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Religious-Based Political Parties and Groups Continue to Resist Women’s SRHRs in Brazil

FRIDAY FILE - Brazil has been discussing possible legislation known as “Estatuto do Nascituro” - the Statute of the Unborn Child. AWID spoke to Executive coordinator of Catholics for the Right to Decide (CDD/BR) Rosângela Talib about how this, and other similar proposals, will affect women’s sexual and reproductive and health rights (SRHRs), and the particular challenges that religious-based political parties bring to women’s struggle for these rights.

By Gabriela De Cicco

AWID: What abortion legislation currently exists in Brazil?

Rosângela Talib (RT): The Criminal Code of 1940, which is still in force, defines abortion as a crime in Title I, Chapter I, Crimes Against the Person. However Article 128 exempts women from punishment where an abortion is necessary because of risks to pregnant mother's life or cases, where pregnancy has resulted from rape, and is performed by doctors. Law No. 12.845/2013 approved on 1 August 2013 by the President of the Republic provides for abortion care services in these cases, which are provided in the national health care system.

AWID: What role have religious groups played in advancing or impeding women’s rights in Brazil?

March at the World Social Forum, 2005.

RT: Religious fundamentalisms have been a source of obstacles for the advancement of Brazilian women’s human rights. This is due to their constant efforts to violate the secularity of the state, starting from an ideology in which both family life and political organization are subject to an ultraconservative belief that women and girls should be controlled and their rights rejected. Fundamentalisms are reflected in the actions of conservative groups organized in partisan politics (including the formation of parliamentary groups), interfering with the passing of laws and in the implementation of public policies. We are currently seeing an upsurge of these religious fundamentalisms, and thus a reemergence of moral conservatism, a rigidity of customs and a crystallization of gender inequality.

They are attempting to criminalize women, violating their fundamental rights and impeding them from exercising their sexual and reproductive rights (SRRs). There are many examples of the use of these strategies: efforts to prohibit the distribution of emergency contraceptives in some parts of the country; a Parliamentary Inquiry Commission (CPI) proposal on abortion; an attempt to criminalize around 10,000 women in Mato Grosso do Sul for allegedly having an abortion at a private clinic; the impact and controversy surrounding the publication of the 3rd National Human Rights Program (PNDH3); and the presentation of the Statute of the Unborn in the House of Representatives and its approval at the Commission on Social Security and Family.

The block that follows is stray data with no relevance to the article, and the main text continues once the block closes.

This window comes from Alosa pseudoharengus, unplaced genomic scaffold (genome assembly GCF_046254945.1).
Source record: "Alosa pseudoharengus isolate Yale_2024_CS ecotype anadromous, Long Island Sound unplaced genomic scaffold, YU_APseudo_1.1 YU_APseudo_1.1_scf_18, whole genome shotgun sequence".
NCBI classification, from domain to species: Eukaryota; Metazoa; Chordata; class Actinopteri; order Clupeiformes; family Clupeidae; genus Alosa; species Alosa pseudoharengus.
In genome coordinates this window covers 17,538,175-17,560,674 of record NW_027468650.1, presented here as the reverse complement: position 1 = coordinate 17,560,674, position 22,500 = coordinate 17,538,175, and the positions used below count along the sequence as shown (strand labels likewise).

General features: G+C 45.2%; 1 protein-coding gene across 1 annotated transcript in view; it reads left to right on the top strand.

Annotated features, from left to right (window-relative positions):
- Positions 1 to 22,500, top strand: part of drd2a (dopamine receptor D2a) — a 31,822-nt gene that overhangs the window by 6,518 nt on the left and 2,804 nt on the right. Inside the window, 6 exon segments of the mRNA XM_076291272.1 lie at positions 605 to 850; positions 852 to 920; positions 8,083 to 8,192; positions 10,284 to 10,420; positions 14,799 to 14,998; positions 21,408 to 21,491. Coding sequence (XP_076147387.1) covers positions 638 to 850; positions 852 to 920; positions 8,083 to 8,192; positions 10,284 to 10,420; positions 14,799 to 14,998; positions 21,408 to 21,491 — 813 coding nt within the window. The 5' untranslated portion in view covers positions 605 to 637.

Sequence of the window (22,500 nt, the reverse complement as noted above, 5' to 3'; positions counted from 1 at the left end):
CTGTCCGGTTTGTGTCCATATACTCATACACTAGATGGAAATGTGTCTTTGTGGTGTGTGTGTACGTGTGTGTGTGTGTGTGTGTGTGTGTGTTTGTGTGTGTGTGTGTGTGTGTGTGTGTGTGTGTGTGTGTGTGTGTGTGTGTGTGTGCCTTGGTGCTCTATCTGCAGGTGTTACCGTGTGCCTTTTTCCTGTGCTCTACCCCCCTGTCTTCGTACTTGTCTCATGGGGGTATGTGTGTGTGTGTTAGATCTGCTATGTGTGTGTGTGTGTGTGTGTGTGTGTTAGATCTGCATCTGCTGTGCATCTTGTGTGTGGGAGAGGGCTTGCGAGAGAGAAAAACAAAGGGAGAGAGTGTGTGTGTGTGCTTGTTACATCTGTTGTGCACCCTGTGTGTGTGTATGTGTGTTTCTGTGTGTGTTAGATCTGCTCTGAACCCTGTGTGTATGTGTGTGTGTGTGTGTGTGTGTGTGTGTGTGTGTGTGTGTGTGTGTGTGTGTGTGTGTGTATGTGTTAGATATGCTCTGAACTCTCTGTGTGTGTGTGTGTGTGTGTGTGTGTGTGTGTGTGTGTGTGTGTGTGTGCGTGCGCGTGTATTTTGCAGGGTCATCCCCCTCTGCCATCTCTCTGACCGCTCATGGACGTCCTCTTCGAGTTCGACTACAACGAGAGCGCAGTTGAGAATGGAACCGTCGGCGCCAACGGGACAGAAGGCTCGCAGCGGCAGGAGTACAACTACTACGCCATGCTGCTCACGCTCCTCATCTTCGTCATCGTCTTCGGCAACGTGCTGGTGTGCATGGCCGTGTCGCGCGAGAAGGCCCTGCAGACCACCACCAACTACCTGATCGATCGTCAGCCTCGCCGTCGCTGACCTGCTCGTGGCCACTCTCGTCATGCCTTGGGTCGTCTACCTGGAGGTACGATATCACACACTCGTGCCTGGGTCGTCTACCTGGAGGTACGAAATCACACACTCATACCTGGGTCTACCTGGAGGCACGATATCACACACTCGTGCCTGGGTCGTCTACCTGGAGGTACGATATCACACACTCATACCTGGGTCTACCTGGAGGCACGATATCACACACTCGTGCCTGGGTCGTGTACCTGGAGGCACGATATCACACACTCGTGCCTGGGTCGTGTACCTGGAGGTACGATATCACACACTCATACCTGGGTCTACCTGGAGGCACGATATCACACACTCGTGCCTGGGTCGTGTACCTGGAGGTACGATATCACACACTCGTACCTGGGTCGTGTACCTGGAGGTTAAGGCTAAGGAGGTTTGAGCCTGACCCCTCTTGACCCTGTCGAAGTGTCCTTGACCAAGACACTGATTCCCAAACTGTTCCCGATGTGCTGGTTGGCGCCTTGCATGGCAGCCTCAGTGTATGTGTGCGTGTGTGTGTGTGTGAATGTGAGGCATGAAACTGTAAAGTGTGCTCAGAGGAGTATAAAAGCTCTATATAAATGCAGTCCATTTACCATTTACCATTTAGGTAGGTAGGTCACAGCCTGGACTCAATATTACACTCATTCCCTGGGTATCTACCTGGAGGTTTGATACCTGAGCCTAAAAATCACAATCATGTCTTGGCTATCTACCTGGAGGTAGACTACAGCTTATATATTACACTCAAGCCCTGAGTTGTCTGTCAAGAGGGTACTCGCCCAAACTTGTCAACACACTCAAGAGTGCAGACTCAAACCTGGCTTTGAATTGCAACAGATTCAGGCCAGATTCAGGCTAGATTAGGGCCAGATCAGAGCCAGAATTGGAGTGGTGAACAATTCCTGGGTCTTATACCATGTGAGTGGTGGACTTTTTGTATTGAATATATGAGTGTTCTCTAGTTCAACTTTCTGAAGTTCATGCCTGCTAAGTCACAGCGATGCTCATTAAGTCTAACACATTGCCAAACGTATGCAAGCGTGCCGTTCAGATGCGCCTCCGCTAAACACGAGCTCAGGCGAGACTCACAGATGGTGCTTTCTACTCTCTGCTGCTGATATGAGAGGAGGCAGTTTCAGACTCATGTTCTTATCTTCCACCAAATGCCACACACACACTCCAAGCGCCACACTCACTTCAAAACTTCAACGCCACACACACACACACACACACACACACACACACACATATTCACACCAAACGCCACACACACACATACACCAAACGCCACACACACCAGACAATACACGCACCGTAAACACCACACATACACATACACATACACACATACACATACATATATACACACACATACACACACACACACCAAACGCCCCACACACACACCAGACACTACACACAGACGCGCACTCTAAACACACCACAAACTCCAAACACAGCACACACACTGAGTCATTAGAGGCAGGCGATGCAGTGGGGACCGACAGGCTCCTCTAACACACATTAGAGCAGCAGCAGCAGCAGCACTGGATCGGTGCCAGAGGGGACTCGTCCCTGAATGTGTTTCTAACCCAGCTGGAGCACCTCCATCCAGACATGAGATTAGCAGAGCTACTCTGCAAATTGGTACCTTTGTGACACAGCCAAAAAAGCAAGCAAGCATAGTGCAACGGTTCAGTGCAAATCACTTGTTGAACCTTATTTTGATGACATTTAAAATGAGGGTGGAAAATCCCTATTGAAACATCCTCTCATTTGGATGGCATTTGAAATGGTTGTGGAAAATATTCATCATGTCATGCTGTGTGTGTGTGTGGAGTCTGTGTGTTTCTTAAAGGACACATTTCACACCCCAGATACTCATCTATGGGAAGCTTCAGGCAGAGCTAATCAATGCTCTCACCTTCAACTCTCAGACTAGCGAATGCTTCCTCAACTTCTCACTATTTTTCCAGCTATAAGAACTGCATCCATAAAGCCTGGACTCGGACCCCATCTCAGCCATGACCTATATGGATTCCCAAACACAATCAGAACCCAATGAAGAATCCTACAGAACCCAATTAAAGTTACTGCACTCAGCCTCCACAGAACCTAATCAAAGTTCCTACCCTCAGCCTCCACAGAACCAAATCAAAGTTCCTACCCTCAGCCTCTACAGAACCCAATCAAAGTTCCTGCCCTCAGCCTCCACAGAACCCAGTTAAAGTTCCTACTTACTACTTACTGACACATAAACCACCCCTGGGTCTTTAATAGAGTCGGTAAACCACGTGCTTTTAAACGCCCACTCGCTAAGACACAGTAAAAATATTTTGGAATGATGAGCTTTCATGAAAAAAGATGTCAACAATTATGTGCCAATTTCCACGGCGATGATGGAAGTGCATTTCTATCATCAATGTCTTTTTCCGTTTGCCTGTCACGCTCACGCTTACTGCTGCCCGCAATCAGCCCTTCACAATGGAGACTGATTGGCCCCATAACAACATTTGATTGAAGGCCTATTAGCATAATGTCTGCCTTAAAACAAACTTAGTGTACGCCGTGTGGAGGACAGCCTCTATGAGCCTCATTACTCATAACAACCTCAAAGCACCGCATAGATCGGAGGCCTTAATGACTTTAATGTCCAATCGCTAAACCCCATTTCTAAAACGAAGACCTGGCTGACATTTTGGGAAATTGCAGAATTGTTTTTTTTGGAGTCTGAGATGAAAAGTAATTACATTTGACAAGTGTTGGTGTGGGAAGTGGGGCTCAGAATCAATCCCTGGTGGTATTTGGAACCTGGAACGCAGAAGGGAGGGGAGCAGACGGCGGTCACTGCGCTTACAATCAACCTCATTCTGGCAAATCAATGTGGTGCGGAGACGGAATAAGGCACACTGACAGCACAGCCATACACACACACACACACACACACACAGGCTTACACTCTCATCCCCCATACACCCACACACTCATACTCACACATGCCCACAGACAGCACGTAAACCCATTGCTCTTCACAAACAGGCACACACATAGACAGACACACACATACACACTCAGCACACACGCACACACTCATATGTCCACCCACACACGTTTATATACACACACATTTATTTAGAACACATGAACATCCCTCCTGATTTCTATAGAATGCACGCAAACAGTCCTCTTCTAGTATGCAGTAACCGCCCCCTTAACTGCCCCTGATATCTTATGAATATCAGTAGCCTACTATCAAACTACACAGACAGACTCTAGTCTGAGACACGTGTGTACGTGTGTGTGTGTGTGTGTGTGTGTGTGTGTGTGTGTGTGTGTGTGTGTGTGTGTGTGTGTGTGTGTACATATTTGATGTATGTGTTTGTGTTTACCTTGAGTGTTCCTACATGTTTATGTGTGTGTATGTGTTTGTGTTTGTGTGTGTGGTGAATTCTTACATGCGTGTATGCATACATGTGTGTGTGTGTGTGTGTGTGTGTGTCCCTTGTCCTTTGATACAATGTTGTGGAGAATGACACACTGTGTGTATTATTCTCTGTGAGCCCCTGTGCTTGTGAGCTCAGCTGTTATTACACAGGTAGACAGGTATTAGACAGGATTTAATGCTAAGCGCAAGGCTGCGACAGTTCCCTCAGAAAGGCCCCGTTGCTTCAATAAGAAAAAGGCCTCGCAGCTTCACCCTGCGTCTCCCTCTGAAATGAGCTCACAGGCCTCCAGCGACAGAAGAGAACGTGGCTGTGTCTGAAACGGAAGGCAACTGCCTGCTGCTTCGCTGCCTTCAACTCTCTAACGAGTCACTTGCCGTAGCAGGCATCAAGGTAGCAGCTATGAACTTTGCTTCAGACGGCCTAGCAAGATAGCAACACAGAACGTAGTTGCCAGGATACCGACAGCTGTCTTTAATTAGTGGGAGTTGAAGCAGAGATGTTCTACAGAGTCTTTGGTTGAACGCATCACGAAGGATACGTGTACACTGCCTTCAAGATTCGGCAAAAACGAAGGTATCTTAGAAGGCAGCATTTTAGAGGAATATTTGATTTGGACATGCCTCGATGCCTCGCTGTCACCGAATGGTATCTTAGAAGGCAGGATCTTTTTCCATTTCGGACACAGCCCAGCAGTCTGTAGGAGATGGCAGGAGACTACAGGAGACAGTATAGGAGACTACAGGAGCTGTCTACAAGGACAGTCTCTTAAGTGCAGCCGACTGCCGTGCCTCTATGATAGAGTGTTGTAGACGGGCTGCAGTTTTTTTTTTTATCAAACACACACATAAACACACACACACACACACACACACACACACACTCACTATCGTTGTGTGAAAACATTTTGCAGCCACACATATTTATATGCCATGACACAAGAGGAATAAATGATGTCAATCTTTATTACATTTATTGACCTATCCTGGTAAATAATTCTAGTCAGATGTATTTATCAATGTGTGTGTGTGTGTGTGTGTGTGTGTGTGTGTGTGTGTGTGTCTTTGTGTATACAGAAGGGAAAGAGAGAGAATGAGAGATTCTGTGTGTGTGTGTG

It is also important to note that the Brazilian Federal Government itself has been the agent of violations of the secularity of the state. Some recent examples are: the agreement signed between Brazil and the Vatican, which grants privileges to the institutionalized Catholic religion such as, inter alia, the imposition of religious education in the public schools, which has often been used for Christian religious proselytism – Catholic or evangelical – in flagrant disregard of the secularity of the state. In May 2011, President Dilma Rousseff yielded to pressure from religious fundamentalist groups against anti-homophobia advocacy kits (consisting in specific educational materials such as booklets and videos), which were to be distributed in public schools to combat prejudice against lesbians, gays, bisexuals and transsexuals/transgendered (LGBTT), by banning the distribution of the kit. A clear disregard for the secularity of the State of Brazil.

AWID: What is the Statute of the Unborn Child (Bylaw)?

RT: The authors of the Statute of the Unborn Child (PL 478/2007) are from the Frente Parlamentar Mista em Defesa da Vida (Mixed Parliamentary Front in Defense of Life [1]) and pending debate in the Constitution, Justice and Citizenship Commission it will then proceed to the Senate. The draft bill was approved in 2010, in the Family and Social Security Commission of the Chamber of Deputies. In 2013, the proposal was advanced again and was approved by the Finances and Tax Commission.

The draft bill recognizes the embryo as a human being. It ensures the protection of fetuses fertilized in vitro, prohibiting the manipulation, freezing, disposal and sale of human embryos. It establishes measures to ensure psychological counseling for pregnant women victims of rape who wish to continue the pregnancy, guiding them towards a possible adoption. In the case of an identified assailant – "parent", he will be required to pay alimony; in the case of unidentified assailant, the State shall be responsible for paying the pension until the child reaches the age of majority ("rape aid fund”). In cases of fetal malformation, the bill ensures “all existing therapeutic and prophylactic means to redress or minimize the disability, independently of expected extra-uterine survival.”